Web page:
Try our beta test site
IMPORTANT: Listing of a study on this site does not reflect endorsement by the National Institutes of Health. Talk with a trusted healthcare professional before volunteering for a study. Read more...

Glatiramer Acetate for Multiple Sclerosis With Autoimmune Comorbidities

This study has been completed.
Teva Pharmaceuticals USA
Information provided by (Responsible Party):
University of Southern California Identifier:
First received: August 19, 2011
Last updated: April 2, 2013
Last verified: April 2013
The incidence of autoimmune conditions is at least 2-3 times higher in Multiple Sclerosis population than in general population. These MS patients category response unfavorably to the Interferon. The investigators suggest that autoimmune co morbidity can serve as a biological marker predicting good response to GA.

Condition Phase
Relapsing Remitting Multiple Sclerosis
Phase 4

Study Type: Observational
Study Design: Observational Model: Cohort
Time Perspective: Prospective
Official Title: Pilot Study for Evaluation of Glatiramer Acetate in RRMS Patients With Comorbid Autoimmune Conditions

Resource links provided by NLM:

Further study details as provided by University of Southern California:

Primary Outcome Measures:
  • Change from Baseline in Clinical Global Impression Scale (CGI-1). [ Time Frame: Comparison of CGI-1 score pre- and 6 months. ]
    The primary objective is to determine whether daily GA injections do not aggravate comorbid autoimmune conditions.

Secondary Outcome Measures:
  • Secondary objectives include Visual Analog Scale (VAS). [ Time Frame: Secondary objective will be done at Baseline, Mo 3, Mo 6. ]
    Comparison of VAS data pre- and post-treatment (Baseline, Mo 3, Mo 6).

  • Secondary objectives include Expanded Disability Status Scale (EDSS) [ Time Frame: Secondary objective will be done at Baseline, Mo 3, Mo 6. ]
    Comparison of EDSS score pre- and post-treatment (Baseline, Mo 3, Mo 6).

  • Secondary objectives include concomitant medication review. [ Time Frame: Secondary objective will be done at Baseline, Mo 3, Mo 6. ]
    Comparison/review of Concomitant Medications used for co-morbid condition treatment (Baseline, Mo 3, Mo 6).

Enrollment: 10
Study Start Date: September 2011
Study Completion Date: April 2013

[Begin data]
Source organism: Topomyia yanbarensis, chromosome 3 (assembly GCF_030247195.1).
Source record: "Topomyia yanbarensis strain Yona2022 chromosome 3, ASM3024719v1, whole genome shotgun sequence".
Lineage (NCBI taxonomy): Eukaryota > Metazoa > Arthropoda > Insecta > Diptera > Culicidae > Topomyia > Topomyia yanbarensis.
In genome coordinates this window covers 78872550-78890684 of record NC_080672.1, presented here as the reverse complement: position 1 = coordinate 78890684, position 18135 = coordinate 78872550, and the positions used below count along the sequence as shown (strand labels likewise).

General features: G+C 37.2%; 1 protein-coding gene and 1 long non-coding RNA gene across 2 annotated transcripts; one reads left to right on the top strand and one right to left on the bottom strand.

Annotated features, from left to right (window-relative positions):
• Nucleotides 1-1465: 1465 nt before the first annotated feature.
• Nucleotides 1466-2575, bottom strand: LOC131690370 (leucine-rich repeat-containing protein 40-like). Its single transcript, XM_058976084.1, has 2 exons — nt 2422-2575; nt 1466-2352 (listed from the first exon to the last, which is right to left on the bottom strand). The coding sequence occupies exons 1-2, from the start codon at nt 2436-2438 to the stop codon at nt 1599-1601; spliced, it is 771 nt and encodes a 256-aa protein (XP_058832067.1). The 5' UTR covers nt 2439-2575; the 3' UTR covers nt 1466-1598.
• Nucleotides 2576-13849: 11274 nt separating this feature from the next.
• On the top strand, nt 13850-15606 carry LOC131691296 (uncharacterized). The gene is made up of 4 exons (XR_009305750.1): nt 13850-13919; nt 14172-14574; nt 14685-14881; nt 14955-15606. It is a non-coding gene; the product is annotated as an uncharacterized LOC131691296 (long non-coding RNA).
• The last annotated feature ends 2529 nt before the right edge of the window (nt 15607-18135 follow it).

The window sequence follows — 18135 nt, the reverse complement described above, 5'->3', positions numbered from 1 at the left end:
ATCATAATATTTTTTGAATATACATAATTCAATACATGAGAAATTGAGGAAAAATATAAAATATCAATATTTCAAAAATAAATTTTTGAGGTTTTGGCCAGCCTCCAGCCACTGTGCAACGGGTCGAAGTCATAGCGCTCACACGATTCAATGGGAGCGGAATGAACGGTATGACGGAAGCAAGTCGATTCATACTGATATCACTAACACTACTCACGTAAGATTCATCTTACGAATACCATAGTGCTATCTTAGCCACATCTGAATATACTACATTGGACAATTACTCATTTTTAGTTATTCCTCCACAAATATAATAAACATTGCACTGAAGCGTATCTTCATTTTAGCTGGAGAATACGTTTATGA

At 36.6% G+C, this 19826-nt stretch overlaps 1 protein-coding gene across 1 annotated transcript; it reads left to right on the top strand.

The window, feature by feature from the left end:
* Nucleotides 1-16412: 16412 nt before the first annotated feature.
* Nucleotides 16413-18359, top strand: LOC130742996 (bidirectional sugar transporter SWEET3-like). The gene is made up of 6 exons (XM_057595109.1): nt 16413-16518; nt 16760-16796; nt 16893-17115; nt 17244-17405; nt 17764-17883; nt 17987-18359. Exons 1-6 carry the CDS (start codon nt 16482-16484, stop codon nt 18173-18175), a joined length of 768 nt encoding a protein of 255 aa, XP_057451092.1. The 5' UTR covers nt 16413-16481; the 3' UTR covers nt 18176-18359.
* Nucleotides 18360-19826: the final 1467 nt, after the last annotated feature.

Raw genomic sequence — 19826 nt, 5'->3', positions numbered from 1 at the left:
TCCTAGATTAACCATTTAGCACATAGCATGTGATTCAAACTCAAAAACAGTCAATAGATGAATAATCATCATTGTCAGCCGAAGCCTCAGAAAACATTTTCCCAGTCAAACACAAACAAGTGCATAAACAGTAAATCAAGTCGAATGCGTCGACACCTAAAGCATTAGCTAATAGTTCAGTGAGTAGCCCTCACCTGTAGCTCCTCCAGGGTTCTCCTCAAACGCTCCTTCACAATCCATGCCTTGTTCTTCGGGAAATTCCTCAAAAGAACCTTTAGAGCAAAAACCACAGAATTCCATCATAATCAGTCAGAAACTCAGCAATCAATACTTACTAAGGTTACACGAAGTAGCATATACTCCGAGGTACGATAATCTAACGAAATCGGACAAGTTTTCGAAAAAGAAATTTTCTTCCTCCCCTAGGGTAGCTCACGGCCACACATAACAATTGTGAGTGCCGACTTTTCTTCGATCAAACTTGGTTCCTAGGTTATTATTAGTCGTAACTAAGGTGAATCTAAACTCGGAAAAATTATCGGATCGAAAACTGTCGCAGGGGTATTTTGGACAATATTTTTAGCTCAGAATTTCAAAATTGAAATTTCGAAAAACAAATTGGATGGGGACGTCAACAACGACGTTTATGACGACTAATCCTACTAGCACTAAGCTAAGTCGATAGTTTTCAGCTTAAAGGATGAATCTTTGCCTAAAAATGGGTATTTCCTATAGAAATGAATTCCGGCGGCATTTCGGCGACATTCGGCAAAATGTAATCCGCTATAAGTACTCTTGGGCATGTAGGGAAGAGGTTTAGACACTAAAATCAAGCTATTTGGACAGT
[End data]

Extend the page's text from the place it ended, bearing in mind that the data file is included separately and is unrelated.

Primary Completion Date: April 2013 (Final data collection date for primary outcome measure)
Glatiramer Acetate
GA administered SQ daily in MS patients who met all Inclusion-Exclusion Criteria and were approved by their Health Care Plans for GA treatment.

Detailed Description:

Multiple Sclerosis (MS) is an auto-immune neurodegenerative disease that affects more than 400,000 individuals in the United States, and 2.5 million worldwide ( The main pathogenic mechanism in MS involves an inflammatory condition that damages the myelin of the central nervous system (CNS), resulting in axonal damage and neurological impairment, often leading to severe disability. MS is one of the most common causes of neurological disability in young and middle-aged adult individuals, and as such has a tremendous physical, psychological and social impact on patients' lives. MS is a complex disease diagnosed by McDonald criteria with different clinical and pathological phenotypes. Several forms of MS have been described: Relapsing-Remitting (RRMS), Secondary-Progressive MS (SPMS), Progressive-Relapsing MS (PRMS), and Primary-Progressive MS (PPMS).

Glatiramer Acetate (GA) and Beta-Interferons (β-IFNs) are well established first-line immunomodulating treatment options for relapsing remitting multiple sclerosis (RRMS) with excellent safety profiles. The mechanisms of action of GA and IFNs are different. It is well known that in general Disease-Modifying Treatments (DMTs) reduce relapse rate in more than half of the multiple sclerosis (MS) patients who receive DMT, while having little if any effect on the rest. It has been speculated that the response to beta-interferons or GA may have genetic basis. As Axtell RC et al. indicated the experimental autoimmune encephalomyeilits (EAE) in mouse caused by TH1 cells generally respond well to interferon-beta, while EAE caused by TH17 cells get worse with interferon-beta.

Autoimmune disease is an extreme situation where the autoimmune response overshoots and goes out of control. The other extreme is a degenerative disorder, where the autoimmune response is not strong enough for effective protection, and degeneration therefore continues. GA being an immunomodulator may provide both properly regulated immune suppression (in the case of autoimmune disease) and properly regulated immune activation (in the case of the neurodegenerative disease).

Autoimmune conditions cluster in families with high risk for multiple sclerosis than in general population which suggests that the disease might arise on a background of a generalized susceptibility to autoimmunity. Occurrence of psoriasis, autoimmune thyroiditis, vasculitis, rheumatoid arthritis, scleroderma, lupus are seen more commonly in MS patients. Many of these patients initially get started on beta-IFNs, and usually do not do well on them. According to Investigator's and the USC MS Comprehensive Care Center experience, autoimmune co-morbidity associated with MS can serve as a biological marker predicting good response to GA and unfavorable response to the IFNs.